Federal Energy Regulatory Commissioners on Thursday resparked the debate about whether federal regulators should take climate change into account when considering the environmental impacts of a gas pipeline project.
Commissioners voted 3-2 to approve two pipeline projects proposed by the Northern Natural Gas Company in Minnesota and the Tuscarora Gas Transmission Company in Nevada, after reviewing their respective climate impacts. The projects were poised to be rejected by FERC before Commissioner James Danly, who briefly chaired the commission under President Donald Trump, proposed a last minute amendment to avoid setting a precedent on examining climate impacts — and to secure his own vote.
FERC for the first time in March considered how a proposed pipeline project's downstream emissions would impact the climate, ultimately determining they were not significant enough to deny certification. But the two projects put in front of the commission on Thursday had "significantly higher" emissions impacts, according to Chairman Richard Glick, leading him and Commissioner Allison Clements to oppose, in part, the certifications.
Last minute changes to FERC orders are legal, but rare, and Thursday's amendment sparked a heated debate during the monthly commission meeting over whether the timing of such a change was appropriate.
"I talked to you many times yesterday. I talked to you again this morning. You didn't even mention [the amendment] once," said Glick. "You didn't share it with anyone."
"This is not a game," said Commissioner Neil Chatterjee. "People are watching this, the markets are watching this. We are toying with these companies. If this sentence is what it would have taken to have gotten us the three votes, it should have been offered before the meeting."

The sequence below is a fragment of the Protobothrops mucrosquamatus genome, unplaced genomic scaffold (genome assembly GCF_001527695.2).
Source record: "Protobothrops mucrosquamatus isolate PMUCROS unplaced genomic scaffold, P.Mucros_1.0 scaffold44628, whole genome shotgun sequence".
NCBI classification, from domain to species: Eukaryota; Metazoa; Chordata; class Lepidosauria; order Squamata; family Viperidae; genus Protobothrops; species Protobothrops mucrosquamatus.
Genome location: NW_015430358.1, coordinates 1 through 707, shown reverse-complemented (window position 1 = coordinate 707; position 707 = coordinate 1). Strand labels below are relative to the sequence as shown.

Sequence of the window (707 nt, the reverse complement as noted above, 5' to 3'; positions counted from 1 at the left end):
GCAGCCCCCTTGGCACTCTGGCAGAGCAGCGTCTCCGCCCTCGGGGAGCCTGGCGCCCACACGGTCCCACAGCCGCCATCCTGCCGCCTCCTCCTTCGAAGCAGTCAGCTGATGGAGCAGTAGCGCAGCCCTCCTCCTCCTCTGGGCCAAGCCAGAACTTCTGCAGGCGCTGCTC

The amendment offered a single sentence, tacked onto each of the certificate orders for the two pipelines: "The forgoing analysis of greenhouse gas emissions is offered for informational purposes only, does not inform any part of this order’s holding, and shall not serve as precedent for any future certificate order."
Without this sentence, Danly said he couldn't support the certification process, because the commission in this case and in the previous case was departing from precedent without acknowledging the departure in a meaningful way. It's "unfair" to make such changes while FERC is in the midst of a broader review of how it approves gas infrastructure, Danly said.
His amendment "relieves the legal infirmity and the injustice by saying that this doesn't create a new rubric," he added.
Glick allowed the amendment, but told reporters after the meeting he believed the language of it was "superfluous."
Commissioner Mark Christie, who indicated he had supported the projects initially, called the amendment "pretty harmless" and voted in favor of it. Chatterjee also voted in favor of the amendment, but accused Danly of being too political during a regulatory proceeding.
"This is a regulatory body and our words matter and our actions matter. And I just, I'm very frustrated with how this all went down," he said.
Clements and Glick dissented in part against the projects, citing insufficient additional studies, given the higher level of greenhouse gas emissions associated with the projects, and their potential climate impacts. Both concurred that the project was projects were needed, however.
Clements also said she still hopes the commission is able to come up with a modern and fair updated policy statement on natural gas certifications, but that Thursday's debate tested her "optimism." She added that finding a solution for all stakeholders remained "an urgent priority."
Stakeholders also noted the unusual nature of the meeting.
"This FERC meeting has been...theatrical," said Gillian Giannetti, an attorney with the Sustainable FERC project at the Natural Resources Defense Council, in a tweet.
— Gillian Giannetti (@GillianEnergy) May 20, 2021